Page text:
Everything Is Bigger in Texas—Including the Budget

Everything Is Bigger in Texas—Including the Budget

Texas flag American dollar

The old adage “everything is bigger in Texas” has recently taken on new meaning. Add the state budget to the list.

While a pandemic brought the global economy to a crawl, Texas not only held its own but advanced its reputation as a top spot for business relocations and expansions. State leaders, experts, and executives cite factors that long have made Texas an attractive choice: its business-friendly tax and regulatory environment, location, workforce, quality of life, and relatively low cost of living. 

Now, funds from the American Rescue Plan Act (ARPA) could add fuel to already fired-up Texas economy. The relief package, passed by Congress and allocated by the 87th Texas Legislature in special session last year, included $13.3 billion for projects to help Texas keep up with population growth and prepare for the future. The 88th Legislature will have another $3 billion to spend, which must be allocated by December 31, 2024, and spent by the end of 2026. 

Texas Budget

At the same time, Texas continues to be a magnet for business relocations and expansions.

Chief Executive’s survey of CEOs for the magazine’s ranking of Best and Worst States for Business 2021 found 44 percent were “more open than before to examining new locations.” It continues to note that “in a world of remote work, reshuffled markets, and flat-out rethinking of nearly every aspect of business, the hearts and minds of CEOs are very much up for grabs.”

In 2022, Texas again ranked first as a Best State for Business, a position it has held every time Chief Executive has done the list since 2001. Texas’ efforts to attract business have paid off in a big way for the past several years. High-profile announcements include these:

  • Caterpillar recently announced a re-location of its corporate headquarters to Irving, Texas after more than a century in Illinois and bring most of their 230 C-suite executives with them.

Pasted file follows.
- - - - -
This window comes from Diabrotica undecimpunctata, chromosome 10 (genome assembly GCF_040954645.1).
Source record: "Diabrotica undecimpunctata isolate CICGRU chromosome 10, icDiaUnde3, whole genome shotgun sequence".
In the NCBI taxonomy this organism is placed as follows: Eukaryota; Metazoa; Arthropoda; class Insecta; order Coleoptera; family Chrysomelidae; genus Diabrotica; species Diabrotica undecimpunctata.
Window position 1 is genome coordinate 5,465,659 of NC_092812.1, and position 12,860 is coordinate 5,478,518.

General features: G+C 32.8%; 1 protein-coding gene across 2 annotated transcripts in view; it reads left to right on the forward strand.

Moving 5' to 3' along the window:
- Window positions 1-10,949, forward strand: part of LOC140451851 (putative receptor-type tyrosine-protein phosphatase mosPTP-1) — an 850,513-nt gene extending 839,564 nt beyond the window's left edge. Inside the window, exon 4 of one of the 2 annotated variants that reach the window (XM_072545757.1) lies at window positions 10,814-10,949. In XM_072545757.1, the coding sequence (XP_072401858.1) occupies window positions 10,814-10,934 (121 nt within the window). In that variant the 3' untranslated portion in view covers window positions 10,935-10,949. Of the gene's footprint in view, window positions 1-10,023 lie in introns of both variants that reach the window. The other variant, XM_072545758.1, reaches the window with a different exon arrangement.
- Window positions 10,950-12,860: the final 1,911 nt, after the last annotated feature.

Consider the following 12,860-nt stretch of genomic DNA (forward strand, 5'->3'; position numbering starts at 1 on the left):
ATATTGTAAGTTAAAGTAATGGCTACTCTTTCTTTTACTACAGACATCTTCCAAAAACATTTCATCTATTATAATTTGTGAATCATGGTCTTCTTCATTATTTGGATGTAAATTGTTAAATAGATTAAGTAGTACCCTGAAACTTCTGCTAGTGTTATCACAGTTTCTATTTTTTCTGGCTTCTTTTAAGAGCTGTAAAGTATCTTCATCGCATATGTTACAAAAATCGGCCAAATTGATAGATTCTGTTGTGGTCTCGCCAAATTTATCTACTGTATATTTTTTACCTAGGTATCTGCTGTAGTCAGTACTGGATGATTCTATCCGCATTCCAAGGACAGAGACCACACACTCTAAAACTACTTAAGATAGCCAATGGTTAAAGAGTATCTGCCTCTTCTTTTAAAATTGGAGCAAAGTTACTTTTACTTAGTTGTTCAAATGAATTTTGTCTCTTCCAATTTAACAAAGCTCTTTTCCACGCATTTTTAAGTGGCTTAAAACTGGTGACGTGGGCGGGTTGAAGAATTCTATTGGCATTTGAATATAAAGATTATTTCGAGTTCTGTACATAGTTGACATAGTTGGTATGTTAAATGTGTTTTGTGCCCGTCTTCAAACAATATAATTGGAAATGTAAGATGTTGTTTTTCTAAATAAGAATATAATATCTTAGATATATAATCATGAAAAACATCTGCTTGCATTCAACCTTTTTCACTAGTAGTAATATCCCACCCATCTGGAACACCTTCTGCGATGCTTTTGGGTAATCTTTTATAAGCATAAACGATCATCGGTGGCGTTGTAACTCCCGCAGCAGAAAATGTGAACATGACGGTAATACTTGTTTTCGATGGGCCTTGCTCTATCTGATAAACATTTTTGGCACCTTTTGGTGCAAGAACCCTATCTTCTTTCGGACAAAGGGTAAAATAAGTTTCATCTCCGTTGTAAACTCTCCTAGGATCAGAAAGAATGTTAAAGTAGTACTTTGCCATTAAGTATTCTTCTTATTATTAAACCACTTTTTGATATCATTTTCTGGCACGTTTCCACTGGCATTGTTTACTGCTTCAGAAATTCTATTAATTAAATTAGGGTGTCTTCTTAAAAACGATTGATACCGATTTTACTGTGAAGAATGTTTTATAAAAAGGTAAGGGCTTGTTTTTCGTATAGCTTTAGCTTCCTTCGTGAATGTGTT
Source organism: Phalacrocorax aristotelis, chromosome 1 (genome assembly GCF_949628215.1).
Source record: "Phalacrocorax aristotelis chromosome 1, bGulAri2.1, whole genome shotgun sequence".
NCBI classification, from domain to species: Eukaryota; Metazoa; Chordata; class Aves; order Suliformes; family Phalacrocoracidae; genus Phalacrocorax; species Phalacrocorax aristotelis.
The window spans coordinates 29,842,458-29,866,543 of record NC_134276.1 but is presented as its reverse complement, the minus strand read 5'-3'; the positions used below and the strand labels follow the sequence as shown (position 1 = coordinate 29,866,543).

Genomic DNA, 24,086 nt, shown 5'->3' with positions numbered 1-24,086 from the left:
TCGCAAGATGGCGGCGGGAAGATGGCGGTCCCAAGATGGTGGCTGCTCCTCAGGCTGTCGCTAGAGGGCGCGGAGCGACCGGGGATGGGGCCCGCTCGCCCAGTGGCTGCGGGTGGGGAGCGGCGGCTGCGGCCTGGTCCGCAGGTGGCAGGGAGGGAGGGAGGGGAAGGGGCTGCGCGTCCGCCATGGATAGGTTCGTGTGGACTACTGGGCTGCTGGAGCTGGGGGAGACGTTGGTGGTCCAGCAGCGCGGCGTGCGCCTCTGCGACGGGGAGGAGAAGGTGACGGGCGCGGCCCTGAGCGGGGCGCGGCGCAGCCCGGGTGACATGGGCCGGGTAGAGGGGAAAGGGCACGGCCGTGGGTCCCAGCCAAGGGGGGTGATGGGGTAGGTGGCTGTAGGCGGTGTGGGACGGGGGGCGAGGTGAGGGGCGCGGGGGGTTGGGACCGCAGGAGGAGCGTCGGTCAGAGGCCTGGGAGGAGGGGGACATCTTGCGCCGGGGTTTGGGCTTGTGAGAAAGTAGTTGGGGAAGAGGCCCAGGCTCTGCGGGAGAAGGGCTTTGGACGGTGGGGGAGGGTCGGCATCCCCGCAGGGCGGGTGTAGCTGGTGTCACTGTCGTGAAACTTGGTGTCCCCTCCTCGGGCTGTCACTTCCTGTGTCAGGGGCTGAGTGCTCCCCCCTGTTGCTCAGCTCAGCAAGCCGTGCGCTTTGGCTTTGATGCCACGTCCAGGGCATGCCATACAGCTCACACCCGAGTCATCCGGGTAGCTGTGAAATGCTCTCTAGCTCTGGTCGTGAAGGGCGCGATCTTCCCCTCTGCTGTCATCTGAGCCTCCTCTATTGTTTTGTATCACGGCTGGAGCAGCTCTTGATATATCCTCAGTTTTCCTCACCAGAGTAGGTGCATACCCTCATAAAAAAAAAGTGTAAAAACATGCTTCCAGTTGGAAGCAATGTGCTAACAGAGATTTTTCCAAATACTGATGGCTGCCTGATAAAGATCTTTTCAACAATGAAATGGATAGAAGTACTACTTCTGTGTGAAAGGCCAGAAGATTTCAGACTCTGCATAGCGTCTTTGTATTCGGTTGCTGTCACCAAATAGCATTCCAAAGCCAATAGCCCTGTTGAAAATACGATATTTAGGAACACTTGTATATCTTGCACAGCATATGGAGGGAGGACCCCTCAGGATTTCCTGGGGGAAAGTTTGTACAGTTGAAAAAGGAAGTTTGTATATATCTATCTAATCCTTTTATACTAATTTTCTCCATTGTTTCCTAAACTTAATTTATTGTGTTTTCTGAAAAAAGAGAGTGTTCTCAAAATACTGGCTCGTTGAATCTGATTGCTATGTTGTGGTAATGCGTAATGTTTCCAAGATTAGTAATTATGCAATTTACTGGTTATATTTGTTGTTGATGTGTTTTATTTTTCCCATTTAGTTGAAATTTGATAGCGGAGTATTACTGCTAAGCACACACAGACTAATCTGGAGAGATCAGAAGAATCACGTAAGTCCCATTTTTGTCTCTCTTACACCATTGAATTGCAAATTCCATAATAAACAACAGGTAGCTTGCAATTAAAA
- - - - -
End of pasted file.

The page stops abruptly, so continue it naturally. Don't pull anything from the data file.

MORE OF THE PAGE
• Tesla chose the Austin area for its Gigafactory and its headquarters relocation.
  • Hewlett Packard Enterprise moved its headquarters to Spring, just north of Houston.
  • Oracle moved its headquarters to Austin.
  • Texas Instruments announced a potential $30 billion project in Sherman, including up to four chip fabrication plants.
  • Amazon is also expanding. The company has invested more than $29 billion across the state since 2010, including infrastructure and compensation to employees.
  • Samsung announced a new semiconductor manufacturing facility in Taylor, in the Austin area.

Governor Greg Abbott said that Texas now leads the nation in Fortune 500 corporate headquarters, with 54, and that 250 companies have moved corporate headquarters to Texas since 2015.

Caterpillar, which posted $51 billion in revenue last year, will become the fifth-largest public company headquartered in North Texas, along with Exxon Mobil, McKesson, AT&T and Energy Transfer Partners.

The $17 billion announcement by Samsung was described as the largest-ever foreign direct investment in Texas; Governor Greg Abbott’s office in November said the project would bring the South Korean company’s investment in the state to more than $35 billion since 1996. The incentive package that helped land the Taylor deal, including property tax abatements, totaled $981 million, according to an analysis by the Austin American-Statesman.

Samsung cited factors like the local semiconductor ecosystem, infrastructure stability, local government support, and community development opportunities, as well as the Taylor site’s proximity to the company’s existing Austin facilities, as key factors in their decision.

Economic development incentives are valuable tools in the global competitive landscape. With the Texas budget surplus expected to reach as much as $30 billion when the 88th Legislature convenes in January 2023, it’s clear that Texas can put together economic development incentives to land even more opportunities.

Access to talent and skilled labor is a key factor for most (if not all) companies looking to invest. Texas tech hubs—particularly in Austin, Houston and Dallas—provide more space to create good jobs in communities with an abundance of amenities, a high quality of life, and a deep talent pool from which to draw.